rangiferine (rahn-gee-FAIR-een) adj. related to or like reindeer; belonging to the animal genus Rangifer; resembling a reindeer.
I stumbled upon the adjective rangiferine today while perusing a 2001 book entitled Infectious Diseases of Wild Mammals. Humans, it turns out, are prone to debilitating infection by all types of animal brucellosis, including rangiferine brucellosis. The disease typically can be found among reindeer and caribou in northern Canada, and the transmission between members of the genus Rangifer and humans is usually caused by ingestion of unsterilized milk or meat from infected animals.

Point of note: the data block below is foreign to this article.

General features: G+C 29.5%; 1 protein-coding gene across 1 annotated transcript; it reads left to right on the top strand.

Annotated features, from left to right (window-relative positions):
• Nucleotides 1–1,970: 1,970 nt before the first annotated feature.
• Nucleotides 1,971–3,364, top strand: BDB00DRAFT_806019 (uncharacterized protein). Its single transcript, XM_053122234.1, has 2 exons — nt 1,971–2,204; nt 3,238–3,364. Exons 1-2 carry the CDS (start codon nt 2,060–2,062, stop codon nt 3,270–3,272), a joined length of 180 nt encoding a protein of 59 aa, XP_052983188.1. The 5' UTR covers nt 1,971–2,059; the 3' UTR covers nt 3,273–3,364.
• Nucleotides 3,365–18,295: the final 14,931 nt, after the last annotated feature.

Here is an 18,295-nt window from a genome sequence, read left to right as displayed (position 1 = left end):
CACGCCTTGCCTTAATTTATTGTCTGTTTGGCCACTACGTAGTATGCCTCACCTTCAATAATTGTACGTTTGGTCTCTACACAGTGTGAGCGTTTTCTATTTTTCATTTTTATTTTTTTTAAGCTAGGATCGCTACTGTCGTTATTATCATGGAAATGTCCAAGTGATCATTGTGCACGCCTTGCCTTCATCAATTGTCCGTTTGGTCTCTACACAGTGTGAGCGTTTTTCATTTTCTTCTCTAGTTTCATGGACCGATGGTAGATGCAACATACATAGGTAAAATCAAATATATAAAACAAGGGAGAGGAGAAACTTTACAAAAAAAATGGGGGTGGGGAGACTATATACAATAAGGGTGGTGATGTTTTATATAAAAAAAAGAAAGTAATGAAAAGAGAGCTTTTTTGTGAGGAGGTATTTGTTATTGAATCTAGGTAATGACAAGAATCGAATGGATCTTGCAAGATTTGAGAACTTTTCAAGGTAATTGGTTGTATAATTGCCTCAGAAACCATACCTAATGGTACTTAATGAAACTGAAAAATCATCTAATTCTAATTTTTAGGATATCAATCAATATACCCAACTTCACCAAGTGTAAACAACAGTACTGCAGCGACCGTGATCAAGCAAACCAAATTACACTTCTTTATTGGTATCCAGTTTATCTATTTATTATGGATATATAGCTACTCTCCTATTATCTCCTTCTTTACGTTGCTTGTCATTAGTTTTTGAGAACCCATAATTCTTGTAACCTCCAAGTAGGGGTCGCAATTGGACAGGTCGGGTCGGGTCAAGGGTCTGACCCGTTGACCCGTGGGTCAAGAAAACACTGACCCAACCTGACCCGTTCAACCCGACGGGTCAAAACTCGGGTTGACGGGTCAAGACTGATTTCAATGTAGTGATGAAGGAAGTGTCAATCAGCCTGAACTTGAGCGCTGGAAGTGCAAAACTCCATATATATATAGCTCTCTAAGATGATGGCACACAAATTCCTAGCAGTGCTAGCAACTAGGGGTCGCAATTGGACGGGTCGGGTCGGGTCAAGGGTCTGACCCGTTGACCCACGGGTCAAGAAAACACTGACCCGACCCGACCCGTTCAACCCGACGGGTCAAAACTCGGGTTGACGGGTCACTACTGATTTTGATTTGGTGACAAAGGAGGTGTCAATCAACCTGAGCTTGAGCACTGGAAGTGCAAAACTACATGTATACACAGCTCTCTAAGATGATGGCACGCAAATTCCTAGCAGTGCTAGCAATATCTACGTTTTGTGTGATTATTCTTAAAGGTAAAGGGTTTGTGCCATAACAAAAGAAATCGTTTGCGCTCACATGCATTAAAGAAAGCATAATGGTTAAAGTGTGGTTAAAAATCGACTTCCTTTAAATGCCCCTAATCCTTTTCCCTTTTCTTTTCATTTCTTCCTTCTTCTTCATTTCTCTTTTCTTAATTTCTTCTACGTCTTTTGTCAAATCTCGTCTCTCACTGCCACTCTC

Interestingly, the U.S. experimented with a variety of brucellosis bacteria known as B. suis as a potential biological weapon. B. suis became the first weaponized biological agent in its development at Pine Bluff Arsenal in Arkansas, but brucellosis did not prove to be deadly enough to warrant mass production. I suppose we will really be in serious trouble when (not if) biological weapons experts figure out a way to weaponize a disease like malignant Mesothelioma.